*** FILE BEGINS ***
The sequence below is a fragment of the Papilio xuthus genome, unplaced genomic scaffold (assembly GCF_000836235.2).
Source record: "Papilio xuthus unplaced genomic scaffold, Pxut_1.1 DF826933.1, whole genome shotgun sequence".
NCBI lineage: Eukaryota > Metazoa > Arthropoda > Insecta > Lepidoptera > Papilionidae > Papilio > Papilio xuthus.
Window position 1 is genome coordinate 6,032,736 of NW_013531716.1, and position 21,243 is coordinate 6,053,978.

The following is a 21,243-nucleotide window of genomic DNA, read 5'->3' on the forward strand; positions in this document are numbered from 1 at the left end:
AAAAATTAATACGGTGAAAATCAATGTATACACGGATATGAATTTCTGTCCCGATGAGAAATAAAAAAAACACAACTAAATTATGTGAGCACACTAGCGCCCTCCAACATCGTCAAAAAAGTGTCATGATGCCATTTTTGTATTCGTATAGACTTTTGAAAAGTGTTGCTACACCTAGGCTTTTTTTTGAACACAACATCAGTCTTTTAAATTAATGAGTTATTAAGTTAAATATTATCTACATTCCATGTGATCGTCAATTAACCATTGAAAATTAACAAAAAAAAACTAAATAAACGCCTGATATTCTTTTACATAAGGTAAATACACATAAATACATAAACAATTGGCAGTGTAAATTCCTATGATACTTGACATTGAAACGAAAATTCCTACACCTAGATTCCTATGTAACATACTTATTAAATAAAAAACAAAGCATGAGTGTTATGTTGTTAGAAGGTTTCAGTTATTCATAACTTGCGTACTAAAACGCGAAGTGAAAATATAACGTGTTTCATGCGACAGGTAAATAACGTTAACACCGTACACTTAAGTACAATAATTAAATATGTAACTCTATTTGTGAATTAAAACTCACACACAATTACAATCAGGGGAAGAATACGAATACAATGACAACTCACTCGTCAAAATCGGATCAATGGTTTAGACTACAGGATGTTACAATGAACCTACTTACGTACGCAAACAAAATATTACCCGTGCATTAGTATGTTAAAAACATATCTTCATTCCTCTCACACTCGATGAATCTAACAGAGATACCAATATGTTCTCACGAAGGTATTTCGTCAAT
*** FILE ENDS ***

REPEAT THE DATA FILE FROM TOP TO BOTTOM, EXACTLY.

The sequence below is a fragment of the Papilio xuthus genome, unplaced genomic scaffold (assembly GCF_000836235.2).
Source record: "Papilio xuthus unplaced genomic scaffold, Pxut_1.1 DF826933.1, whole genome shotgun sequence".
NCBI lineage: Eukaryota > Metazoa > Arthropoda > Insecta > Lepidoptera > Papilionidae > Papilio > Papilio xuthus.
Window position 1 is genome coordinate 6,032,736 of NW_013531716.1, and position 21,243 is coordinate 6,053,978.

The following is a 21,243-nucleotide window of genomic DNA, read 5'->3' on the forward strand; positions in this document are numbered from 1 at the left end:
AAAAATTAATACGGTGAAAATCAATGTATACACGGATATGAATTTCTGTCCCGATGAGAAATAAAAAAAACACAACTAAATTATGTGAGCACACTAGCGCCCTCCAACATCGTCAAAAAAGTGTCATGATGCCATTTTTGTATTCGTATAGACTTTTGAAAAGTGTTGCTACACCTAGGCTTTTTTTTGAACACAACATCAGTCTTTTAAATTAATGAGTTATTAAGTTAAATATTATCTACATTCCATGTGATCGTCAATTAACCATTGAAAATTAACAAAAAAAAACTAAATAAACGCCTGATATTCTTTTACATAAGGTAAATACACATAAATACATAAACAATTGGCAGTGTAAATTCCTATGATACTTGACATTGAAACGAAAATTCCTACACCTAGATTCCTATGTAACATACTTATTAAATAAAAAACAAAGCATGAGTGTTATGTTGTTAGAAGGTTTCAGTTATTCATAACTTGCGTACTAAAACGCGAAGTGAAAATATAACGTGTTTCATGCGACAGGTAAATAACGTTAACACCGTACACTTAAGTACAATAATTAAATATGTAACTCTATTTGTGAATTAAAACTCACACACAATTACAATCAGGGGAAGAATACGAATACAATGACAACTCACTCGTCAAAATCGGATCAATGGTTTAGACTACAGGATGTTACAATGAACCTACTTACGTACGCAAACAAAATATTACCCGTGCATTAGTATGTTAAAAACATATCTTCATTCCTCTCACACTCGATGAATCTAACAGAGATACCAATATGTTCTCACGAAGGTATTTCGTCAAT